What Is A Duck In Cricket: Worst Feeling In Cricket

A ‘duck’ is something no cricketer wants. It’s something to avoid, whether they’re a seasoned, skilled batsman or a tailender. In cricket, scoring a duck simply implies that the hitter did not score any runs in their innings before being removed.

Over the years, the game has grown to include words for a variety of different ducks, ranging from golden ducks to diamond ducks, based on when the player was dismissed in their innings or game.

Ducks in Cricket- What Does This Term Implicate?

A hitter is out when no runs are scored, known as a duck. They are marked with a 0 when they depart the field. The worst-case scenario for batters entering the crease is that their innings will end without bothering the scorers.

Types of Ducks and Their Definitions

What Is a Duck in Cricket?

In addition to the original phrase, the term “duck” has inspired a whole new collection of expressions. Ducks can refer to a specific stage of a player’s winnings or, in the context of the entire game, to all possible means of removing a batter.


The player is considered to have faced at least four balls when dismissed, known as a “generic duck.” There is no prefix preceding the word, only the word “duck.”

Golden Duck

When a hitter is struck out on its first pitch, it is known as a “golden duck.” The golden duck is utilised in all of cricket, and there are no known variants.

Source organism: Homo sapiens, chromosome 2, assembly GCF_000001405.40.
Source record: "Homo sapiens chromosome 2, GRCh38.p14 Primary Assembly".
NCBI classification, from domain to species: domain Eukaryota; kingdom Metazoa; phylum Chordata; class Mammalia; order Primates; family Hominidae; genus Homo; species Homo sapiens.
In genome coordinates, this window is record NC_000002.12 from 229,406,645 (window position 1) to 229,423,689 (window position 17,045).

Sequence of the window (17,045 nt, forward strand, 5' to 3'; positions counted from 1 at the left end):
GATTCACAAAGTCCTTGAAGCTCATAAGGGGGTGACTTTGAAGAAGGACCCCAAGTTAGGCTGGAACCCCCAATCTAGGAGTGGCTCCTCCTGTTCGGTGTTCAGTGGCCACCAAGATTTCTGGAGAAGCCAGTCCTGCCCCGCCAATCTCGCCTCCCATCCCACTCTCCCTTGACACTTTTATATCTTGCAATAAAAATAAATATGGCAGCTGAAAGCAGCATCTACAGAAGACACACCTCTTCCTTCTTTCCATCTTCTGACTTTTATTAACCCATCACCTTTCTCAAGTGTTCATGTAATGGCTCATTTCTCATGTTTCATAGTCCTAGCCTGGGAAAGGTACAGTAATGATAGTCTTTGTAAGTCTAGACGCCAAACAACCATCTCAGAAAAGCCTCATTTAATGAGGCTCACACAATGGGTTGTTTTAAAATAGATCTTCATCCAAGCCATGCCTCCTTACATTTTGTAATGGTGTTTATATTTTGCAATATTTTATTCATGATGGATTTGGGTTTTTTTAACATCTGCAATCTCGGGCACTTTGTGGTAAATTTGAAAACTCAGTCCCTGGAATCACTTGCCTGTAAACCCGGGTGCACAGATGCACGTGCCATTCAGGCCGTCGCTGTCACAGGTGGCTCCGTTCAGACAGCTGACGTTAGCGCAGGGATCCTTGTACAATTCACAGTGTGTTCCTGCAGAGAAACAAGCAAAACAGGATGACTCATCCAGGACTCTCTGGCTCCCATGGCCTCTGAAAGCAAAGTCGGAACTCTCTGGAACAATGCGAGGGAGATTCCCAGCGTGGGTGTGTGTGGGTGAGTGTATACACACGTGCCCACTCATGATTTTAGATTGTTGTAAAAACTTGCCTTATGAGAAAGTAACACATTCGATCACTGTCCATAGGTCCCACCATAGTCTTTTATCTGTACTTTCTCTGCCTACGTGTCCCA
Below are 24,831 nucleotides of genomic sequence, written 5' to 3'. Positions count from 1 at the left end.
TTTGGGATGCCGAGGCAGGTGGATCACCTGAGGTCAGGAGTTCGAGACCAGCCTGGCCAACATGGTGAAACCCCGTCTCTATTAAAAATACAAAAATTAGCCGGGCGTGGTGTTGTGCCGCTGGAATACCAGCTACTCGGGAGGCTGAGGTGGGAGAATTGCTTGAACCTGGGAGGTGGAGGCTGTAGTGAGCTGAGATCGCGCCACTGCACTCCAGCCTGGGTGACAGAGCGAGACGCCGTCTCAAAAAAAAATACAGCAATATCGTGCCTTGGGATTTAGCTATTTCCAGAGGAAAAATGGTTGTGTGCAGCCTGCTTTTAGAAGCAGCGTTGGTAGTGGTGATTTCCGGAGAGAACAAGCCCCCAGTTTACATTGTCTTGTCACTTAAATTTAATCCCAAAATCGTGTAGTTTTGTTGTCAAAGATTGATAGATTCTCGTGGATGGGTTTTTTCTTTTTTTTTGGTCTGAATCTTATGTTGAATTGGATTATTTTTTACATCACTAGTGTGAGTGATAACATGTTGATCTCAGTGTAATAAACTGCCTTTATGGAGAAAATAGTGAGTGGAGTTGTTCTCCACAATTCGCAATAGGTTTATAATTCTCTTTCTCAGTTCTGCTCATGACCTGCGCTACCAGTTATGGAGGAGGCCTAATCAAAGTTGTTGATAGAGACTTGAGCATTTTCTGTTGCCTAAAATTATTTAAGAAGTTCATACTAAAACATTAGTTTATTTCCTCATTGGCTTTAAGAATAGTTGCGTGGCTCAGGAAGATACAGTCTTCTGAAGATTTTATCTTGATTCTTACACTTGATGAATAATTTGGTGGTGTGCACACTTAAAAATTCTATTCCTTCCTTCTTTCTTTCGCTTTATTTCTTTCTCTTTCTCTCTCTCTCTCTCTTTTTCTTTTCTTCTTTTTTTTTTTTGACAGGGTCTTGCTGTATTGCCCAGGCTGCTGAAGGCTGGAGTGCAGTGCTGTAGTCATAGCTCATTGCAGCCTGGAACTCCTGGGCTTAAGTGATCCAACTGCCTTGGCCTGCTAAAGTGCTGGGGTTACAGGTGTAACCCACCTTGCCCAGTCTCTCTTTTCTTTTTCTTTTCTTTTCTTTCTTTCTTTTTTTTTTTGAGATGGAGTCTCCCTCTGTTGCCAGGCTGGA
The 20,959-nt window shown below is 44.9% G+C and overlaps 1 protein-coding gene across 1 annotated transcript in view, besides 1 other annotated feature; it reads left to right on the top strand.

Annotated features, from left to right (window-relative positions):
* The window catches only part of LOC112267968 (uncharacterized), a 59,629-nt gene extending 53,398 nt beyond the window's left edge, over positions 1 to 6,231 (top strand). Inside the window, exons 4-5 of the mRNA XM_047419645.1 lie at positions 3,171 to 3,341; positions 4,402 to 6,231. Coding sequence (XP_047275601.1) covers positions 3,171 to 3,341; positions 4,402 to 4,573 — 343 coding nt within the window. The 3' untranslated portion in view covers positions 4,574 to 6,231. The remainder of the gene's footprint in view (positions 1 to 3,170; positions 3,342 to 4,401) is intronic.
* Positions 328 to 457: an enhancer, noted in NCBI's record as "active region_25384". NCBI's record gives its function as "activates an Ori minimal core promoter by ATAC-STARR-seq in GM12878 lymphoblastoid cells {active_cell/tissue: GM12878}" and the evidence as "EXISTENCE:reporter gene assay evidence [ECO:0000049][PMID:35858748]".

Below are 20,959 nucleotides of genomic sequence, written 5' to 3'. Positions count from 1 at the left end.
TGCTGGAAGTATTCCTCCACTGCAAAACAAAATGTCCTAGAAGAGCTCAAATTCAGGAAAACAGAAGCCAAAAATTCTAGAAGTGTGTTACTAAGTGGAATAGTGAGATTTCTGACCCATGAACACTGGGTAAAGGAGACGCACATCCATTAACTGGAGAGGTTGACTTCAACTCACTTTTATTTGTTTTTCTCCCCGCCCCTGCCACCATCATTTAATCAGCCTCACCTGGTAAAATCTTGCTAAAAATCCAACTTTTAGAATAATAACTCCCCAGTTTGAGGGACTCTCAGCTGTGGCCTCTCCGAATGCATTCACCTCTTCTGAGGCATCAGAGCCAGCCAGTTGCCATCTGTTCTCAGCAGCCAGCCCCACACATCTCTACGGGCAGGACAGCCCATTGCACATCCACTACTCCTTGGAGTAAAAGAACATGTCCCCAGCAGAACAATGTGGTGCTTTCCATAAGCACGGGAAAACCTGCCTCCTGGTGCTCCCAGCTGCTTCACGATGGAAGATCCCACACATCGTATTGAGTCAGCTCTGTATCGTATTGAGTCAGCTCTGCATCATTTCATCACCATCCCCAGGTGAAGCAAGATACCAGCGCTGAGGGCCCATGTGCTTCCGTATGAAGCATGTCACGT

The term “golden duck” is said to have been created since winning first place, represented by an Olympic Gold Medal, and is associated with the color gold.

Silver Duck

A batsman who makes a silver duck is out after the second ball of their innings without scoring. They haven’t made a duck if they scored at least one run on the opening pitch. However, the hitter is reported to have been out for a “silver duck” if they score no runs.

Since this phrase isn’t frequently used, many cricket fans, players, and commentators will say that the player in issue was dismissed for a standard duck. Silver Duck is still a recognized cricketing word, nevertheless.

Bronze Duck

The third ball of a batsman’s innings might result in their being out for a Bronze Duck. Again, the phrase may only be used if it is eliminated without recording a single run.

Another expression not often used in the cricketing community is “bronze duck.” Frequently, it will just be mentioned that the batter in question was out for a routine duck. The bronze duck is still used in various world regions even though it is another uncommon phrase in the “duck” vocabulary.

Dynamic Duck

When a batsman gets removed before seeing a ball, it is referred to as a “Diamond Duck.” They have not faced a single ball; therefore, they cannot score any runs by definition.

A batsman gets run out by a wide ball before they have an opportunity to face their first delivery, which is legal, and this unusual occurrence is known as a diamond duck. It is customary for batters to give up their wickets in the closing stages of limited overs games when the batting side is trying to score as many runs as possible.

In this situation, Diamond Ducks are more frequent, although they might happen at any time throughout the game.

Titanium Duck

A Titanium Duck is comparable to a Diamond Duck in that the batter is out for nothing without seeing a ball. In this instance, the hitter is struck out on his team’s first pitch of each inning.

Again, runouts are the most typical reason for this termination, but there may also be other reasons. The fact that this particular combination of circumstances happens so infrequently is primarily to blame for the term’s lack of widespread usage.